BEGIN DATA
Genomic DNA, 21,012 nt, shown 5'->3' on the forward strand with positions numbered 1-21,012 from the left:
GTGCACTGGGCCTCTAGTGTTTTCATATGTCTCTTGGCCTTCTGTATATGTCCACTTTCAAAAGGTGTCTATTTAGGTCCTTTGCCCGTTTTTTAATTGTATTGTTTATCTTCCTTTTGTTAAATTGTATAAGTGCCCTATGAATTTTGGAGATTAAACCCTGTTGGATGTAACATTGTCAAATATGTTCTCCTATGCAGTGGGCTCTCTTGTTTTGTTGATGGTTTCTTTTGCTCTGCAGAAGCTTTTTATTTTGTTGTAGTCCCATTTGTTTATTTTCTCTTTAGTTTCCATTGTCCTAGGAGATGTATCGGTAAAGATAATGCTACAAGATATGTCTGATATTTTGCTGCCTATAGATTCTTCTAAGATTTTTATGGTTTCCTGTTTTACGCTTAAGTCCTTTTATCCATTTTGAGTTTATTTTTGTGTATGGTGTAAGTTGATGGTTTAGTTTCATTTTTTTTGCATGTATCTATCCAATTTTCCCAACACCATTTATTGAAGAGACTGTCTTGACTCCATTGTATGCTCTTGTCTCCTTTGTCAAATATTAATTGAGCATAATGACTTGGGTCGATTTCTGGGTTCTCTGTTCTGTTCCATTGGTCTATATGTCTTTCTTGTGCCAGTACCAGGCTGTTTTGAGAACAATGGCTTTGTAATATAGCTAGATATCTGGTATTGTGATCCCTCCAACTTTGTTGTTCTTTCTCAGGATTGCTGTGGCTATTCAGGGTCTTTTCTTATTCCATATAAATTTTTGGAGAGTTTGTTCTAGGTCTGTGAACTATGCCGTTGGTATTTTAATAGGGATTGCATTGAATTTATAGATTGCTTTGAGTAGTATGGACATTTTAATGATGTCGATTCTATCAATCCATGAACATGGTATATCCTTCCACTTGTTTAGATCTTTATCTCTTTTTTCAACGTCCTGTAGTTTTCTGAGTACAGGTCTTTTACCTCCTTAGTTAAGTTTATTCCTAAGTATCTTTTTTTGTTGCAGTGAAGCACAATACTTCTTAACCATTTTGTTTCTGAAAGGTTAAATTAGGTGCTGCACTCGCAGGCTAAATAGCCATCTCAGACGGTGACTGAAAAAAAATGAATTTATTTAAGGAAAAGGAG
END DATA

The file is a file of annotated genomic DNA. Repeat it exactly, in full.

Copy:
Genomic DNA, 21,012 nt, shown 5'->3' on the forward strand with positions numbered 1-21,012 from the left:
GTGCACTGGGCCTCTAGTGTTTTCATATGTCTCTTGGCCTTCTGTATATGTCCACTTTCAAAAGGTGTCTATTTAGGTCCTTTGCCCGTTTTTTAATTGTATTGTTTATCTTCCTTTTGTTAAATTGTATAAGTGCCCTATGAATTTTGGAGATTAAACCCTGTTGGATGTAACATTGTCAAATATGTTCTCCTATGCAGTGGGCTCTCTTGTTTTGTTGATGGTTTCTTTTGCTCTGCAGAAGCTTTTTATTTTGTTGTAGTCCCATTTGTTTATTTTCTCTTTAGTTTCCATTGTCCTAGGAGATGTATCGGTAAAGATAATGCTACAAGATATGTCTGATATTTTGCTGCCTATAGATTCTTCTAAGATTTTTATGGTTTCCTGTTTTACGCTTAAGTCCTTTTATCCATTTTGAGTTTATTTTTGTGTATGGTGTAAGTTGATGGTTTAGTTTCATTTTTTTTGCATGTATCTATCCAATTTTCCCAACACCATTTATTGAAGAGACTGTCTTGACTCCATTGTATGCTCTTGTCTCCTTTGTCAAATATTAATTGAGCATAATGACTTGGGTCGATTTCTGGGTTCTCTGTTCTGTTCCATTGGTCTATATGTCTTTCTTGTGCCAGTACCAGGCTGTTTTGAGAACAATGGCTTTGTAATATAGCTAGATATCTGGTATTGTGATCCCTCCAACTTTGTTGTTCTTTCTCAGGATTGCTGTGGCTATTCAGGGTCTTTTCTTATTCCATATAAATTTTTGGAGAGTTTGTTCTAGGTCTGTGAACTATGCCGTTGGTATTTTAATAGGGATTGCATTGAATTTATAGATTGCTTTGAGTAGTATGGACATTTTAATGATGTCGATTCTATCAATCCATGAACATGGTATATCCTTCCACTTGTTTAGATCTTTATCTCTTTTTTCAACGTCCTGTAGTTTTCTGAGTACAGGTCTTTTACCTCCTTAGTTAAGTTTATTCCTAAGTATCTTTTTTTGTTGCAGTGAAGCACAATACTTCTTAACCATTTTGTTTCTGAAAGGTTAAATTAGGTGCTGCACTCGCAGGCTAAATAGCCATCTCAGACGGTGACTGAAAAAAAATGAATTTATTTAAGGAAAAGGAG